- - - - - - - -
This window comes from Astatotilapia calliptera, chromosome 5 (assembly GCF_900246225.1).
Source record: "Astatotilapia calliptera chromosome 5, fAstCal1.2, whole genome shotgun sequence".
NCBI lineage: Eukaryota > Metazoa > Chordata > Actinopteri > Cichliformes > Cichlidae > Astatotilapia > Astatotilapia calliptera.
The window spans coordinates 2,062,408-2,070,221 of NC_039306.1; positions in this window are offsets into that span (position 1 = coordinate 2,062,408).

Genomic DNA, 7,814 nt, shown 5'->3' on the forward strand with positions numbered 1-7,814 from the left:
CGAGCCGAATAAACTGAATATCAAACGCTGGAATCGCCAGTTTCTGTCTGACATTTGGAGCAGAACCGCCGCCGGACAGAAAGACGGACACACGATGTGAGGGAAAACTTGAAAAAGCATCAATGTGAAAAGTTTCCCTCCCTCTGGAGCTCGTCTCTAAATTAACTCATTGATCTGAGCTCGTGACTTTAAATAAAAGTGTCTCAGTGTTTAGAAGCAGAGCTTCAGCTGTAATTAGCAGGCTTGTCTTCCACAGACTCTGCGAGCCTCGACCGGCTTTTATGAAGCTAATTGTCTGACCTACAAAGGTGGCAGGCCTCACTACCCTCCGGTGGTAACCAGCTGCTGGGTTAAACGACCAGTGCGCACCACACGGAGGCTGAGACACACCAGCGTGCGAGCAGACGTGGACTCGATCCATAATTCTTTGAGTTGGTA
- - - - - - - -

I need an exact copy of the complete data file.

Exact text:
This window comes from Astatotilapia calliptera, chromosome 5 (assembly GCF_900246225.1).
Source record: "Astatotilapia calliptera chromosome 5, fAstCal1.2, whole genome shotgun sequence".
NCBI lineage: Eukaryota > Metazoa > Chordata > Actinopteri > Cichliformes > Cichlidae > Astatotilapia > Astatotilapia calliptera.
The window spans coordinates 2,062,408-2,070,221 of NC_039306.1; positions in this window are offsets into that span (position 1 = coordinate 2,062,408).

Genomic DNA, 7,814 nt, shown 5'->3' on the forward strand with positions numbered 1-7,814 from the left:
CGAGCCGAATAAACTGAATATCAAACGCTGGAATCGCCAGTTTCTGTCTGACATTTGGAGCAGAACCGCCGCCGGACAGAAAGACGGACACACGATGTGAGGGAAAACTTGAAAAAGCATCAATGTGAAAAGTTTCCCTCCCTCTGGAGCTCGTCTCTAAATTAACTCATTGATCTGAGCTCGTGACTTTAAATAAAAGTGTCTCAGTGTTTAGAAGCAGAGCTTCAGCTGTAATTAGCAGGCTTGTCTTCCACAGACTCTGCGAGCCTCGACCGGCTTTTATGAAGCTAATTGTCTGACCTACAAAGGTGGCAGGCCTCACTACCCTCCGGTGGTAACCAGCTGCTGGGTTAAACGACCAGTGCGCACCACACGGAGGCTGAGACACACCAGCGTGCGAGCAGACGTGGACTCGATCCATAATTCTTTGAGTTGGTA